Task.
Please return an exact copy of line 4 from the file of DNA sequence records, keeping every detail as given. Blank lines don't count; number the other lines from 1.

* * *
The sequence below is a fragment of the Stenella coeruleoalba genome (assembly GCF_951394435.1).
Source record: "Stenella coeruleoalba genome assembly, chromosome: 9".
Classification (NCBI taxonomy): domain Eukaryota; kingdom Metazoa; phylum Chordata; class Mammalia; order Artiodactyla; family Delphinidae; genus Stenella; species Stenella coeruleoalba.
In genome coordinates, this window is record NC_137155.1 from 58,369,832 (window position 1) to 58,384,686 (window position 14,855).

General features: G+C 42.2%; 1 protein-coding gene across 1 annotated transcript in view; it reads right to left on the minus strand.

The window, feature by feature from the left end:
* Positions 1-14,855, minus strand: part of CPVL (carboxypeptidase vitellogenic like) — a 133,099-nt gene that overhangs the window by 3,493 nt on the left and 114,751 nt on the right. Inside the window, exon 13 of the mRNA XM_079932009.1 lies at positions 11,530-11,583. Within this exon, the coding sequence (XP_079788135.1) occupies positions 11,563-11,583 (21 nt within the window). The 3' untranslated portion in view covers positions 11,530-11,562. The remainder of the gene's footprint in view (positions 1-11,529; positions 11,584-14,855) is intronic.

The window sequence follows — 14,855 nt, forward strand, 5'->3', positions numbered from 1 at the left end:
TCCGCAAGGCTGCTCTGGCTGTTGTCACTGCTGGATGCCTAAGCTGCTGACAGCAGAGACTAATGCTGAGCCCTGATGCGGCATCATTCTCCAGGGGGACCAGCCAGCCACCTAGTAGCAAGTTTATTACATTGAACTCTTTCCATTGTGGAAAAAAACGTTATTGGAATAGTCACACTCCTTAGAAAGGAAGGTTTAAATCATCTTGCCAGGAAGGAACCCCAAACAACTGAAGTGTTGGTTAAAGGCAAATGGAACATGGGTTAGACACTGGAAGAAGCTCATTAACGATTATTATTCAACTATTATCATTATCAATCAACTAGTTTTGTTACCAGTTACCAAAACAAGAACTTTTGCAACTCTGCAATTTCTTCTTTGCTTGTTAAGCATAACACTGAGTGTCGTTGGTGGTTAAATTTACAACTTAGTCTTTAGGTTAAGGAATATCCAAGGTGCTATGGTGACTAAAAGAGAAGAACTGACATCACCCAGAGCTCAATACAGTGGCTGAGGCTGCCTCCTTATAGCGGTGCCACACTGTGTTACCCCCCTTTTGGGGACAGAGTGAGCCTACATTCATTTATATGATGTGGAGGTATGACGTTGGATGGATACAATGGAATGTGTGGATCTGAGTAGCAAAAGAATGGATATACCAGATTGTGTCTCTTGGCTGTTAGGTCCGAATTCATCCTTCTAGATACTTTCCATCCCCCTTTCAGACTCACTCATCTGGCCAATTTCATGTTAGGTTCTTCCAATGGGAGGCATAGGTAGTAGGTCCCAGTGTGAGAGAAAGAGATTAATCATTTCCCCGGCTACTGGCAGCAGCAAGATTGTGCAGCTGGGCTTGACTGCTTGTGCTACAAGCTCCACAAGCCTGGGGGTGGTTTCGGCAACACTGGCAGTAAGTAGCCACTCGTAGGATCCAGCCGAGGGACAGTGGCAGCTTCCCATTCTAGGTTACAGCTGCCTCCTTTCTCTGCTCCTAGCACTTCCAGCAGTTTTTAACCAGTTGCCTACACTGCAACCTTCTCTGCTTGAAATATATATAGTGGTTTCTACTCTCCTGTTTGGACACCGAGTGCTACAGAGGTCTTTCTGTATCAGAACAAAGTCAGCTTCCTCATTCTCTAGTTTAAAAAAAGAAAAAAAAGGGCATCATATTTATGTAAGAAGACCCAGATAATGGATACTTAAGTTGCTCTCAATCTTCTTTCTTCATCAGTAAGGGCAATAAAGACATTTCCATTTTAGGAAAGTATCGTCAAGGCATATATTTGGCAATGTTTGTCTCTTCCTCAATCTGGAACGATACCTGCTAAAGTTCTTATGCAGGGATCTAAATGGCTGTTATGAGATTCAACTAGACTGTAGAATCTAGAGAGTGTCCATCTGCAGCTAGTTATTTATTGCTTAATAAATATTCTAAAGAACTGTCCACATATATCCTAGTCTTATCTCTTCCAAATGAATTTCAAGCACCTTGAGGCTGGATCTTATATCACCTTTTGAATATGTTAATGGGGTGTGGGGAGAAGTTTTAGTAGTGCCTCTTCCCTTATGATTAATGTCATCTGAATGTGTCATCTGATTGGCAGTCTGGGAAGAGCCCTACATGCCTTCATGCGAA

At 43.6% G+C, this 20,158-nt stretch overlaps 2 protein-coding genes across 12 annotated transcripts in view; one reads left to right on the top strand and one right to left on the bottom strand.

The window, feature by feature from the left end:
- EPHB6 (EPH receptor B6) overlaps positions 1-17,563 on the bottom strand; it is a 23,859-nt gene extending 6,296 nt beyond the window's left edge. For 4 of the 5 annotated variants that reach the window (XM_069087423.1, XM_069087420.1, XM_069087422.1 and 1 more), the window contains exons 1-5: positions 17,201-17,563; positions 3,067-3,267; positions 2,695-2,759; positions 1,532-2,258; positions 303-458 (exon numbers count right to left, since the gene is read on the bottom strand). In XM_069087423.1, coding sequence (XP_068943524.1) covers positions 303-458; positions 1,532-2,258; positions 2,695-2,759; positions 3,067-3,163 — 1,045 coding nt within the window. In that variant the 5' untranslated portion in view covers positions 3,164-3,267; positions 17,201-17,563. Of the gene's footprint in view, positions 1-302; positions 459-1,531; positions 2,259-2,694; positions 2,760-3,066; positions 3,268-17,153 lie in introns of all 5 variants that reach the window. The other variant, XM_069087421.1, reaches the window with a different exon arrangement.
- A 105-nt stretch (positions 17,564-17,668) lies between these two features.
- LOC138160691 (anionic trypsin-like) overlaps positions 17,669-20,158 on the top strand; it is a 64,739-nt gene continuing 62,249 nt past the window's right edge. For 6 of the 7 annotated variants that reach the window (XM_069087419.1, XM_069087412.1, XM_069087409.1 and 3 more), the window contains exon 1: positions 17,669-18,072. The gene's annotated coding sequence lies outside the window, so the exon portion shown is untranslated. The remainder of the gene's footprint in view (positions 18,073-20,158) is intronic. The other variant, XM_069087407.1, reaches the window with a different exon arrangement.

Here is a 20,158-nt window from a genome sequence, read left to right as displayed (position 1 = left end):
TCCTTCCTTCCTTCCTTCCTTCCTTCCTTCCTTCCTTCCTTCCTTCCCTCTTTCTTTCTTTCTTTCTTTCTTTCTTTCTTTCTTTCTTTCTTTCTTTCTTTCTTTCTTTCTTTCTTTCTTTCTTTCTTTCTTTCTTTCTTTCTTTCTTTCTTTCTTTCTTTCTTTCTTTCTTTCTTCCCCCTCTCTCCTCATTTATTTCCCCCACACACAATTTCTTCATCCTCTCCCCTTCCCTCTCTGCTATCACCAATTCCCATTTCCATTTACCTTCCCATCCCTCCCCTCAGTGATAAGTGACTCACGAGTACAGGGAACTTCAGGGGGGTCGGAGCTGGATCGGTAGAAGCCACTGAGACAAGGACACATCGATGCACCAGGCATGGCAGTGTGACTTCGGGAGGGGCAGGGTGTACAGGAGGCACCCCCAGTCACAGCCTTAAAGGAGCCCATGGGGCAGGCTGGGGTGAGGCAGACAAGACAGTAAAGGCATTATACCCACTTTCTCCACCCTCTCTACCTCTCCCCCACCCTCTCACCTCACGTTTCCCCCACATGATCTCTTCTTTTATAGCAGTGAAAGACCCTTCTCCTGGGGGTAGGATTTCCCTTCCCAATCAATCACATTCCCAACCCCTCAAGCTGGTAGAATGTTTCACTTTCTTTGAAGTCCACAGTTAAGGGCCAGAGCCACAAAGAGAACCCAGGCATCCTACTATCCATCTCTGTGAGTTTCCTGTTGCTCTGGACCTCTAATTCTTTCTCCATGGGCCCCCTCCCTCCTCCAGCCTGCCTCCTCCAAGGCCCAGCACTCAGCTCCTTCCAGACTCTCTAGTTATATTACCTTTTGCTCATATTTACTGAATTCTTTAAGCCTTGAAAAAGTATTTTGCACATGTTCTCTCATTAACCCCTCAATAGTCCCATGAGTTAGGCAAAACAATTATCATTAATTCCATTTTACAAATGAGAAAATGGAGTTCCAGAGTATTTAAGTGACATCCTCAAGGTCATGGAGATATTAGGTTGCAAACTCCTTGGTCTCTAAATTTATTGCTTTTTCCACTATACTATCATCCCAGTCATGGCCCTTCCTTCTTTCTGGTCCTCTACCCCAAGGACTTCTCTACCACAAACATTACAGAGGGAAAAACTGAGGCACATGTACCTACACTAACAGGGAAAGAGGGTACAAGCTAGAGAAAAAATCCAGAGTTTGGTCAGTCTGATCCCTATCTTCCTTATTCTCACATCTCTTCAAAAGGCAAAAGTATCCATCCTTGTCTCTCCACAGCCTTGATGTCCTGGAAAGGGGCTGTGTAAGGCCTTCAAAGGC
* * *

In genome coordinates, this window is record NC_137155.1 from 58,369,832 (window position 1) to 58,384,686 (window position 14,855).